Is Junk Food OK in Moderation?

Junk food can be eaten in moderation.
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Fruits, vegetables, whole grains, low-fat dairy and lean proteins — these are the foods that should be included in a healthy diet. Does this mean you have to avoid junk food completely, depriving yourself of treats you really enjoy? Not at all. The key is to enjoy those types of food in moderation.



You can fit any food into your diet in moderation; however, these foods should not take the place of more nutritious foods that your body needs for proper function.

The Problem With Junk Food

You've likely been told your whole life not to eat too much junk food. "It's bad for you," well-meaning people will say. And while it's true that people should eat less junk food, it's important to stop and ask yourself why you're aiming to limit certain foods in your diet.

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"Junk food" is a loose term, but it's usually used to refer to food that has little nutritional value. Organizations like the Mayo Clinic and American Heart Association specifically refer to foods that are highly processed and are high in calories, added sugar, saturated fat and sodium. In addition, these foods have few of the many vitamins, minerals and antioxidants that your body needs to function as well as ward off chronic diseases. Think cookies, sweets, chips, sugary cereals and fast food.


The Mayo Clinic cites that about 60 percent of the calories in the average diet come from processed foods, and that people are filling up on these foods in lieu of nutrient-rich foods like fruit, vegetables, whole grains, dairy and lean protein. In fact, less than one-fourth of the U.S. population gets the recommended five daily servings of fruits and vegetables. This kind of diet makes it easy to overconsume calories, leading to weight gain.

Read more: 7 Surprising Reasons You're Hankering for Junk Food — and How to Quash the Cravings


All Food in Moderation

This doesn't mean you have to swear off junk food entirely — cookies, potato chips or soda can still be part of a healthy diet as long as you don't eat too much of them. The Dietary Guidelines for Americans 2015-2020, put forth by the U.S. Department of Health and Human Services and the U.S. Department of Agriculture, recommend limiting added sugar, saturated fat and sodium. Furthermore, if you are getting enough healthy food in your diet, you will still be able to have a treat or two without exceeding the number of calories you should have in a day.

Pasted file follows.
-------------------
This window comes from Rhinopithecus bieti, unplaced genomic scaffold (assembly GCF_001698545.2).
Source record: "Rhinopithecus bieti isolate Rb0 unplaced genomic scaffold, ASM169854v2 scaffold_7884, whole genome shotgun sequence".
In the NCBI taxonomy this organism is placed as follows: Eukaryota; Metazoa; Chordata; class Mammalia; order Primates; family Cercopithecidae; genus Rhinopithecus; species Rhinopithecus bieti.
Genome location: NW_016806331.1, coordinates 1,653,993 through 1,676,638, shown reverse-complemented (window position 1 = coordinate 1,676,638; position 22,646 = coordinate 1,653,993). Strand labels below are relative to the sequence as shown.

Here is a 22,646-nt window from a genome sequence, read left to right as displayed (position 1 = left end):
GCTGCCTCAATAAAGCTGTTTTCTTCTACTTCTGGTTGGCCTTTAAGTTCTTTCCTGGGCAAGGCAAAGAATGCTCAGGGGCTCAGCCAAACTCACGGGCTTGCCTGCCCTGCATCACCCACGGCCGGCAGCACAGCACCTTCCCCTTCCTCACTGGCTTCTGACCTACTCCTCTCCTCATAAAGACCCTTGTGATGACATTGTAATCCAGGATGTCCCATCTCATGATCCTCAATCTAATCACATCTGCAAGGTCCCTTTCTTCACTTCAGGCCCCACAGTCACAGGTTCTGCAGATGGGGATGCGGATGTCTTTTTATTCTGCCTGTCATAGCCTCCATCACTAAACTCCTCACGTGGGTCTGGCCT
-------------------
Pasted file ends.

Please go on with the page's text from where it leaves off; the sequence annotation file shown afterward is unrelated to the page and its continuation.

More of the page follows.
The guidelines state that less than 10 percent of the calories you consume should come from added sugar and less than 10 percent of the calories from saturated fat. You should also aim to keep your sodium consumption below 2,300 milligrams.

Per the guidelines, if you are aiming for a 2,000-calorie diet and include 2.5 cups of vegetables, 2 cups of fruit, 6 ounces of whole grains, 3 cups of dairy and 5.5 ounces of protein-rich food, along with 27 grams of healthy oils, then you can still have 270 calories (approximately 14 percent of their caloric intake) of foods of your discretion.



Example of a Moderate Snack

You might opt to enjoy a snack of potato chips and a lemon-lime soda, but you'd need to be careful. According to the USDA, a 1-ounce serving of plain potato chips has 149 calories, and a 12-ounce serving of lemon-lime soda has 151 calories. This would total 300 calories and exceed your ideal calorie range.

Additionally, the soda has more than 38 grams of sugar. That's about 152 calories from sugar, or 7 percent of a 2,000-calorie diet. Just that one soda can come close to meeting the recommended sugar allowance, so drinking soda would require restricting any added sugar elsewhere in your diet.


Read more: 10 Foods You Don't Realize Are Packed With Sugar

If you're trying to improve your diet by reducing the amount of junk you eat and increasing your intake of nutritious food, the American Heart Association recommends preparing healthy meals and snacks at home, so you have more control over what you're eating. Additionally, avoid skipping meals, which will make you overly hungry and more likely to make poor food choices.




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